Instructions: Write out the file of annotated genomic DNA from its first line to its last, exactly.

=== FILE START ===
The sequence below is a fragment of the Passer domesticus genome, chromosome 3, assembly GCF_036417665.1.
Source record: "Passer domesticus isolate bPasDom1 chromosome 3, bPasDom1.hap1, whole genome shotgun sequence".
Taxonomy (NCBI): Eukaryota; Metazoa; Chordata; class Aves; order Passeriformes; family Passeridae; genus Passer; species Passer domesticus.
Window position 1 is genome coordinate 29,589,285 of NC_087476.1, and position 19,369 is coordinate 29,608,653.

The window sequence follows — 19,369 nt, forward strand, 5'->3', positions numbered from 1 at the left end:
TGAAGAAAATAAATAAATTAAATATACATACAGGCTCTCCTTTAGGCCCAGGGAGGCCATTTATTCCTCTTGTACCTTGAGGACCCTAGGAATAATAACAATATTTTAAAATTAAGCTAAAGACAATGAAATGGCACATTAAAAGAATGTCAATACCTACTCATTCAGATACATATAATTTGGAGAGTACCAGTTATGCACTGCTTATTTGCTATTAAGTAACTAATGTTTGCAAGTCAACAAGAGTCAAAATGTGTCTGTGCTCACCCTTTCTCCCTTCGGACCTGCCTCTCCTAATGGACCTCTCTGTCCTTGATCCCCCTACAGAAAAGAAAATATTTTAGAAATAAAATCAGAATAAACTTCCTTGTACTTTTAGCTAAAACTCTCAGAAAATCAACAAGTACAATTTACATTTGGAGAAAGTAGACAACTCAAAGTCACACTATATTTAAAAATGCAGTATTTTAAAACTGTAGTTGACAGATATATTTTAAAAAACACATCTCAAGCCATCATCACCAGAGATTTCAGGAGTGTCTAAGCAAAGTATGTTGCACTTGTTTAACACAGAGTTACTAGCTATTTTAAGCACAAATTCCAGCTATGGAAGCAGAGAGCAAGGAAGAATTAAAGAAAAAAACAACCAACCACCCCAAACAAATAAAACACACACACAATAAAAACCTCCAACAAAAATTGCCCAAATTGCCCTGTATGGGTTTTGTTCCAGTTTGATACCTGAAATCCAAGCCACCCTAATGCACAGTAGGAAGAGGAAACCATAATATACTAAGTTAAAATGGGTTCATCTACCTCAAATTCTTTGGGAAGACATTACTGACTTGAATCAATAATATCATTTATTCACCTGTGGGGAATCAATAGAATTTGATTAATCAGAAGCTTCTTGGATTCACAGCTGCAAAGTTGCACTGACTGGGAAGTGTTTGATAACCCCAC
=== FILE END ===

The sequence below is a fragment of the Passer domesticus genome, chromosome 3, assembly GCF_036417665.1.
Source record: "Passer domesticus isolate bPasDom1 chromosome 3, bPasDom1.hap1, whole genome shotgun sequence".
Taxonomy (NCBI): Eukaryota; Metazoa; Chordata; class Aves; order Passeriformes; family Passeridae; genus Passer; species Passer domesticus.
Window position 1 is genome coordinate 29,589,285 of NC_087476.1, and position 19,369 is coordinate 29,608,653.

The window sequence follows — 19,369 nt, forward strand, 5'->3', positions numbered from 1 at the left end:
TGAAGAAAATAAATAAATTAAATATACATACAGGCTCTCCTTTAGGCCCAGGGAGGCCATTTATTCCTCTTGTACCTTGAGGACCCTAGGAATAATAACAATATTTTAAAATTAAGCTAAAGACAATGAAATGGCACATTAAAAGAATGTCAATACCTACTCATTCAGATACATATAATTTGGAGAGTACCAGTTATGCACTGCTTATTTGCTATTAAGTAACTAATGTTTGCAAGTCAACAAGAGTCAAAATGTGTCTGTGCTCACCCTTTCTCCCTTCGGACCTGCCTCTCCTAATGGACCTCTCTGTCCTTGATCCCCCTACAGAAAAGAAAATATTTTAGAAATAAAATCAGAATAAACTTCCTTGTACTTTTAGCTAAAACTCTCAGAAAATCAACAAGTACAATTTACATTTGGAGAAAGTAGACAACTCAAAGTCACACTATATTTAAAAATGCAGTATTTTAAAACTGTAGTTGACAGATATATTTTAAAAAACACATCTCAAGCCATCATCACCAGAGATTTCAGGAGTGTCTAAGCAAAGTATGTTGCACTTGTTTAACACAGAGTTACTAGCTATTTTAAGCACAAATTCCAGCTATGGAAGCAGAGAGCAAGGAAGAATTAAAGAAAAAAACAACCAACCACCCCAAACAAATAAAACACACACACAATAAAAACCTCCAACAAAAATTGCCCAAATTGCCCTGTATGGGTTTTGTTCCAGTTTGATACCTGAAATCCAAGCCACCCTAATGCACAGTAGGAAGAGGAAACCATAATATACTAAGTTAAAATGGGTTCATCTACCTCAAATTCTTTGGGAAGACATTACTGACTTGAATCAATAATATCATTTATTCACCTGTGGGGAATCAATAGAATTTGATTAATCAGAAGCTTCTTGGATTCACAGCTGCAAAGTTGCACTGACTGGGAAGTGTTTGATAACCCCAC